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The Qualified Business Income (QBI) Deduction – Part 1

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Qualified Business Income Deduction - Delaware CPA Firm The Tax Cuts and Jobs Act lowered the corporate income tax from a maximum rate of 35% to a flat rate of 21% beginning in 2018.  However, business income from pass-throughs and sole proprietorships, which are taxed at individual rates, could still be taxed as high as 37%.  To address this issue, TCJA created new Section 199A (effective 2018-2025) which provides for a 20% deduction from qualified business income (QBI) from pass-through entities and proprietorships to noncorporate entities, including individuals, estates, and non-grantor trusts.  This creates an effective top rate of 29.6%.  QBI does not include most investment income or capital gains, guaranteed payments to partners, and wages received as an employee.  Also, QBI does not include non-U.S. source income.

In general, the deduction is equal to 20% of qualified business income (including qualified cooperative dividends), limited to 20% of the taxpayer’s taxable income (net of capital gains), as long as taxable income does not exceed $315,000 for joint filers and $157,500 for all others.  If taxable income is greater than $415,000 for joint filers ($207,500 for all others), the deduction is also limited by the greater of (1) 50% of W-2 wages paid (based on the allocable share of wages of a partner or S corporate shareholder) or (2) 25% of W-2 wages plus 2½% of (allocable) unadjusted basis of depreciable property immediately after acquisition which is used in producing the qualified business income.   The second limitation is to account for businesses that are more capital intensive such as real estate trade or businesses (currently, the law here does not distinguish between passive and active trade or business income).  The above limitations are phased in when taxable income is between $315,000 and $415,000 for joint filers ($157,500 and $207,500 for others).  In addition to the above, the deduction includes 20% of the aggregate amount of qualified REIT dividends and qualified publicly traded partnership income.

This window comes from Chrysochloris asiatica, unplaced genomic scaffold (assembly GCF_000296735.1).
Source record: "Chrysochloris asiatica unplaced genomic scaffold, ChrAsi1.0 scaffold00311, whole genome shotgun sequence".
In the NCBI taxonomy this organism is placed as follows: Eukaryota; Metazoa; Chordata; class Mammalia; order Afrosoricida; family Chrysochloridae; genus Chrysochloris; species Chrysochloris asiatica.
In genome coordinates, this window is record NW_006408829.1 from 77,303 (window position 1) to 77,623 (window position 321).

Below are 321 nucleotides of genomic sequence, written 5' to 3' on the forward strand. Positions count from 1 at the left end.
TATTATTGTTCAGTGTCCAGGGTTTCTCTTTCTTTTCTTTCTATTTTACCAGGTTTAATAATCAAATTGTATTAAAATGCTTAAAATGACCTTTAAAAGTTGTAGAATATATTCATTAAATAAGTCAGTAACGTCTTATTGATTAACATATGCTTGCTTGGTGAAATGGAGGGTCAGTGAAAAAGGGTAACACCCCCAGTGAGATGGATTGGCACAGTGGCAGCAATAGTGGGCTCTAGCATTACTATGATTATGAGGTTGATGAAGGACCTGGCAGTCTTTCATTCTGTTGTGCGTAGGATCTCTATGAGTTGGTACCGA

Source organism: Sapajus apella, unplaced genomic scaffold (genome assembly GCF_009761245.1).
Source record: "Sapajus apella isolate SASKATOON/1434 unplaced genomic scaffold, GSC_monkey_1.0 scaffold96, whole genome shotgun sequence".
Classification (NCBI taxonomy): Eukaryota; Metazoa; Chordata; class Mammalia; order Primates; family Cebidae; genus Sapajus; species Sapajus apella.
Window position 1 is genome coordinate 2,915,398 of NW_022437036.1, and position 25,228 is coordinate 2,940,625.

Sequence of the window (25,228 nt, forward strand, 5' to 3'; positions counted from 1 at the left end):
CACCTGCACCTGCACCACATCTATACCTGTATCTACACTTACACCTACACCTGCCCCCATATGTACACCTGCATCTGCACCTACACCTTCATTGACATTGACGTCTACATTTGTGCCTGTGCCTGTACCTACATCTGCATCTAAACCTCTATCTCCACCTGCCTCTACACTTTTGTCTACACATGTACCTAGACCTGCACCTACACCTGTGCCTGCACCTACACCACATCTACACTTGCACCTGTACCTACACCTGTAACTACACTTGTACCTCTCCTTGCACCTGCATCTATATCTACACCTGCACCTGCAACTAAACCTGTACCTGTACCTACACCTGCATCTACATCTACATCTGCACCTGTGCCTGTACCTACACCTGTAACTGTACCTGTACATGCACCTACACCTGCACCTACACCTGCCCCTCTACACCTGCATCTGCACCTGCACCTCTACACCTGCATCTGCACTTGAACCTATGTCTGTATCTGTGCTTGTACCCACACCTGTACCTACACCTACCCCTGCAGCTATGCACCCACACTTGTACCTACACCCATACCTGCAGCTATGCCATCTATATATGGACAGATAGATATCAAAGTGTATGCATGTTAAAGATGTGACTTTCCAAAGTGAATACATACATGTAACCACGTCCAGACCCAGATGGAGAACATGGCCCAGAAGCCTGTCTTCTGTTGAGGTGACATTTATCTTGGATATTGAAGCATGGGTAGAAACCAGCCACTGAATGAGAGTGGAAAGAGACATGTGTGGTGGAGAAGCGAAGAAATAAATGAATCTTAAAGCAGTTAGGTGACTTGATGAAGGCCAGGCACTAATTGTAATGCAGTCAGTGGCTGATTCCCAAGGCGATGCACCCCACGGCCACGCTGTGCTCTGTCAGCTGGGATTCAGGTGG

The QBI deduction does not apply to “specified service” trade or business income (think professional services) such as those involved in consulting, law, and accounting.  A carve-out was provided, however, to allow the deduction if taxable income was below the $157,500/$315,000 levels, with a partial allowance up to a taxable income of $207,500/$415,000.  Above these top thresholds of taxable income, no QBI deduction is allowed.

For example, if Rachel is married filing a joint return and has $250K of QBI from her law practice and $300K of taxable income, her QBI deduction would be $50,000.  If her taxable income were $420,000, her QBI deduction would be zero.  In this example, Rachel needs to lower her taxable income and should consider, e.g. fully funding a retirement plan, increasing charitable contributions, or even hiring an employee if needed, in an effort to get taxable income below the $415K threshold.

The potential tax savings of the QBI deduction raises the question of choice of entity.  Should an LLC incorporate and elect S status and start taking wages in order to create a wage base that may not exist since LLC members don’t take salaries?  If so, will this pass IRS scrutiny as to the payment of reasonable compensation to owners?  Likewise, other S status rules would have to be considered, such as who can own S corporate shares, the number of potential shareholders and the one-class-of-stock rule.

The classic comparison for nonspecified service businesses is whether to operate as an LLC and possibly get a QBI deduction, or operate as a C corporation and pay the lower 21% flat tax.  That decision will generally turn on whether the C corporation will regularly distribute its after-tax profit as a dividend, causing double taxation.  If this is the case, the QBI deduction available as an LLC will generally produce the lower overall tax.

Part 2 of my blog will address other choice-of-entity comparisons, unanswered questions of the new law, practical considerations, and caveats.  Stay tuned.

If you have questions or want further information on the above or other income, retirement or estate planning techniques, please contact Jordon Rosen at

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About the Author

Jordon Rosen, CPA, MST, AEP®

Retired Director
Tax & Small Business

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